My friend Sarah Sarita Ratliff is a journalist, author and organic farmer. She co-authored a book with Bryony Sutherland, called Being Bi-Racial: Where Our Secret Worlds Collide. In it, they share stories from their own lives and those of contributors whose heritage and cultures are a worldwide fusion. Sarah identies herself as Black, Japanese and White. She and her husband Paul, who is Black, live in Puerto Rico.
She related a story told to her by a friend who works in retail:
“While at work, customer finishes transaction at register, notices the store is empty and decides to make conversation with me, the employee.
C[ustomer]: (opening remark) Do you mind me saying you don’t look like a José?
E[mployee, i.e., me]: (In my head) Yes, I do. F*ck. I can’t say that. Do I try witty? Well, my name is José and this is what I look like. So, QED, I do. Do I explain politely why that question is pretty offensive? You don’t look like a racist. Too “angry.” Or point out that the power dynamic in our relationship — my ability to stay employed depends on keeping customers happy — means there are really no “safe” answers that don’t require my participation in your request that I justify to you that I am who I say I am and why I’m not the color that you need me to be. Oh shit, I’m taking too long and I’m making a strange face and now it’s awkward for him, too. Say something! (My facial expression contorts further as I push back against my own humanity) Oookay?
C: (stares at me for another moment the walks away without comment)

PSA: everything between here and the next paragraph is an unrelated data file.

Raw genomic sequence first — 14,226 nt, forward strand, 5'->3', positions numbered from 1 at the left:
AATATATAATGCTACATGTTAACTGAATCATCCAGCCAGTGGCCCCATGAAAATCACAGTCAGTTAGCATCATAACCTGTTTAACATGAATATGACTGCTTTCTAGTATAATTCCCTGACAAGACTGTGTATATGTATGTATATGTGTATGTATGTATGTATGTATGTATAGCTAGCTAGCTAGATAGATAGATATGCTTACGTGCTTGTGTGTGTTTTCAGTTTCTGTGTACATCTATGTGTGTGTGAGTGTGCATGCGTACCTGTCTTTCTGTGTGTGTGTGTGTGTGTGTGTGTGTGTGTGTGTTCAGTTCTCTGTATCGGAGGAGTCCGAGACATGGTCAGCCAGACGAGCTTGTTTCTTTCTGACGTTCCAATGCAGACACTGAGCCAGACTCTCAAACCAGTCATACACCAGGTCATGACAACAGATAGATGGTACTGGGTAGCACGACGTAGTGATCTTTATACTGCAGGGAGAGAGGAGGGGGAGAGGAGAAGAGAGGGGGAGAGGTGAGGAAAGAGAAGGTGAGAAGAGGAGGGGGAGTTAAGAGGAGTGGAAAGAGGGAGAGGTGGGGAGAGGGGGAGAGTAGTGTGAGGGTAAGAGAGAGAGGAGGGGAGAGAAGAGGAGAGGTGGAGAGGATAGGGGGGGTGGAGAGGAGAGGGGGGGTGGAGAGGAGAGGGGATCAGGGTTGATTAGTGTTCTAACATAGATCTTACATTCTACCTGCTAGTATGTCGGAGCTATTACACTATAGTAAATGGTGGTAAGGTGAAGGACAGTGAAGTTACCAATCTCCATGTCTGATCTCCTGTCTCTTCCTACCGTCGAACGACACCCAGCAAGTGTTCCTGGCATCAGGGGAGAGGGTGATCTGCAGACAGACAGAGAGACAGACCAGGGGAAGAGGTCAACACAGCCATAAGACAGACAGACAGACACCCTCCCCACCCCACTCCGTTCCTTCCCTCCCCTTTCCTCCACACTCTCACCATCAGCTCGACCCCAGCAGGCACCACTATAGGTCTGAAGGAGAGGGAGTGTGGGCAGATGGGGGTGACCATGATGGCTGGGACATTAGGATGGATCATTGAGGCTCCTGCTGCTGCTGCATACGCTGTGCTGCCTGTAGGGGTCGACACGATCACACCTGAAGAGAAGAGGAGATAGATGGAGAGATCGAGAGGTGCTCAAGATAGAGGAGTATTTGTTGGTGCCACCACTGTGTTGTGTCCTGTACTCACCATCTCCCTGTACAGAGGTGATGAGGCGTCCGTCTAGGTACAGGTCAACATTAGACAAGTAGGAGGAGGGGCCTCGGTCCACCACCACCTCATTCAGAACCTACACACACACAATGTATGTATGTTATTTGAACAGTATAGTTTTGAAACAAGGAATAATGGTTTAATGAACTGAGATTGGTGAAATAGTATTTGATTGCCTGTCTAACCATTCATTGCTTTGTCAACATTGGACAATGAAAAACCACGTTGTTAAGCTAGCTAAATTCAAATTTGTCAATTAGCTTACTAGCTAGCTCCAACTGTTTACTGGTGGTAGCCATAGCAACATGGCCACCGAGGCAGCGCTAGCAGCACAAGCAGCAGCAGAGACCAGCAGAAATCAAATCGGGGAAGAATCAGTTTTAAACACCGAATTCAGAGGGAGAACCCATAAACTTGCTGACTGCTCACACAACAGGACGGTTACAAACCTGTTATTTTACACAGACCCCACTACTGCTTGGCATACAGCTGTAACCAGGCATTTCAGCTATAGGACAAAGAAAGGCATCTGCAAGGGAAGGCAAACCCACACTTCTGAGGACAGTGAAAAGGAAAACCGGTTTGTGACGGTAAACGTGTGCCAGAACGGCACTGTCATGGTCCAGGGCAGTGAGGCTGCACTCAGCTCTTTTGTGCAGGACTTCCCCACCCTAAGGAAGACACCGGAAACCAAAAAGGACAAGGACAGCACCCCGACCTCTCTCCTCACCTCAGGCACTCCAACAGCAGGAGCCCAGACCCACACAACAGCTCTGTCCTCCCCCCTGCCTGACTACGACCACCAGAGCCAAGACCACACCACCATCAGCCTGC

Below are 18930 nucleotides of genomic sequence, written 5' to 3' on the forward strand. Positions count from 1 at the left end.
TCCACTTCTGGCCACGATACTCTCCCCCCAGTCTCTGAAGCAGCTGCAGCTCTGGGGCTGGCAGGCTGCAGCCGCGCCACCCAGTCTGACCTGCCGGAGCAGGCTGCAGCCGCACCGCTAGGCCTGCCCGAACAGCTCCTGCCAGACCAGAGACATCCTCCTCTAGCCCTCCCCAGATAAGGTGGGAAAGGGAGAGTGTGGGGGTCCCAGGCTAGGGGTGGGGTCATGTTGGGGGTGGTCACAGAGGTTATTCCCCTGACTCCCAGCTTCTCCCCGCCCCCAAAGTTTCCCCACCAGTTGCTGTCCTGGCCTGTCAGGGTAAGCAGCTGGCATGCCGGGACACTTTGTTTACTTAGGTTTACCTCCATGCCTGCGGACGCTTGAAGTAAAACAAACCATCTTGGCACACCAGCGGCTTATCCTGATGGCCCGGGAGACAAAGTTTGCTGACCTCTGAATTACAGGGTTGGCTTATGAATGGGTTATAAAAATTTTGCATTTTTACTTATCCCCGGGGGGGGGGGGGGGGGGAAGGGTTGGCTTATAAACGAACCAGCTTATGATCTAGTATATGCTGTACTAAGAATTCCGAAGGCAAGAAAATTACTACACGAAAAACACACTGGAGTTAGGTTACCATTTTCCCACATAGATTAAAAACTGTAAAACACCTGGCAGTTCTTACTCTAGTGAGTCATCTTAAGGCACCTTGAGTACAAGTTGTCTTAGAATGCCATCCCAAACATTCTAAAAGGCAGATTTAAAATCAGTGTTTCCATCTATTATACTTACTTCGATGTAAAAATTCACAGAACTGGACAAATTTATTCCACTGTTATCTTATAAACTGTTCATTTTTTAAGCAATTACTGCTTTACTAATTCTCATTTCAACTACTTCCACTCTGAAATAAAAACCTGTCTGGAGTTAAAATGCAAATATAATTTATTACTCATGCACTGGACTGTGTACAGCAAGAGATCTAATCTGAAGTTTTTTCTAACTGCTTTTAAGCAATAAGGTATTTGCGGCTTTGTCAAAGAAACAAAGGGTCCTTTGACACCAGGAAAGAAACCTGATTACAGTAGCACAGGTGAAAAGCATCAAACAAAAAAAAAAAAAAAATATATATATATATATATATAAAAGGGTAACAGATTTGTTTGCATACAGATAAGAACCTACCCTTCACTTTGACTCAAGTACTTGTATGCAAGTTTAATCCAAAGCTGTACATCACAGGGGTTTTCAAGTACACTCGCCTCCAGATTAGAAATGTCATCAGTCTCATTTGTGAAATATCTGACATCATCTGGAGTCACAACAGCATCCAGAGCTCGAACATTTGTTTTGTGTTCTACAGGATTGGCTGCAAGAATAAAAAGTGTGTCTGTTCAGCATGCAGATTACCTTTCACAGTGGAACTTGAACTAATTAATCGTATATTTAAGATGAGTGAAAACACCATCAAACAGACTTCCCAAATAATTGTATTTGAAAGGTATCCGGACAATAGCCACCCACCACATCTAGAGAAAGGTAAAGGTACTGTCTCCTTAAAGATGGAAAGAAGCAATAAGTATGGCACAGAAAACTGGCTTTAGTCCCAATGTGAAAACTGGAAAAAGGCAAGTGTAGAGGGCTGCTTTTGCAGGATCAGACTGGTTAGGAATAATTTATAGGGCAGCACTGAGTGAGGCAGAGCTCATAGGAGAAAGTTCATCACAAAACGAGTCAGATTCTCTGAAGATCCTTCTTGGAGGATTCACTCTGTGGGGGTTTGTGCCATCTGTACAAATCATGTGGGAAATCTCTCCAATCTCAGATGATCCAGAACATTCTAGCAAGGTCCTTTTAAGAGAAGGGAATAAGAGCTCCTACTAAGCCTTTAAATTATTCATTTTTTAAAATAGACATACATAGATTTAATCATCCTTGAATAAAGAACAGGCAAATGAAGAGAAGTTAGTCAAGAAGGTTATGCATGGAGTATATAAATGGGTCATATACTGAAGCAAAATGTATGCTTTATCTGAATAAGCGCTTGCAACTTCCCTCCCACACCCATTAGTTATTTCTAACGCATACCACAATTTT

Pro tip: Nobody ever felt better about themselves after a conversation that begins with: “you don’t look like [identity that you seem to be performing inadequately].”
There have been times when Sarah has been asked, “What are you?” Her response has been:
“Well this depends upon my mood. If I am feeling generous, I will explain this is a very insulting question and why. Then I will proceed to explain that I am Black, Japanese and White.
If I am in a sarcastic mood or I am convinced the person asking intends to be antagonistic, I will say something flippant like “human” or “alien,” or when I am feeling like I want to mess with someone I’ll say something like, “in witness protection” or “I escaped on foot over the Himalayas.”
Often the straight answer is too much for folks. I got the “head cocked to one side and eye glazed over” look from many Americans. From Puerto Ricans the response is fairly typical: “Oh you’re just like us, mixed. You’re Puerto Rican now.” I know many American friends of mine who find this response insulting, but I don’t. You have to live amongst Puerto Ricans to get why it’s anything but and that it’s their way of saying, “when you’re here, you’re family.” And we both feel like we belong here.”
When I saw the thread on Facebook, I responded that had I been her friend, I would have asked, “What does a Jose’ look like?” That would have outed this person as racist if he had said that a Jose’ would be a dark complected, Latino. I added that when I meet someone with a unique name or one that might be from another culture, I will ask what the name means. Usually it reflects a quality their parents wanted them to embody, or else a family name. On occasion, a name will be something like Sunshine or Rainbow (really) and I laugh and ask if her parents were hippies like me. They always join me in the humorous observation.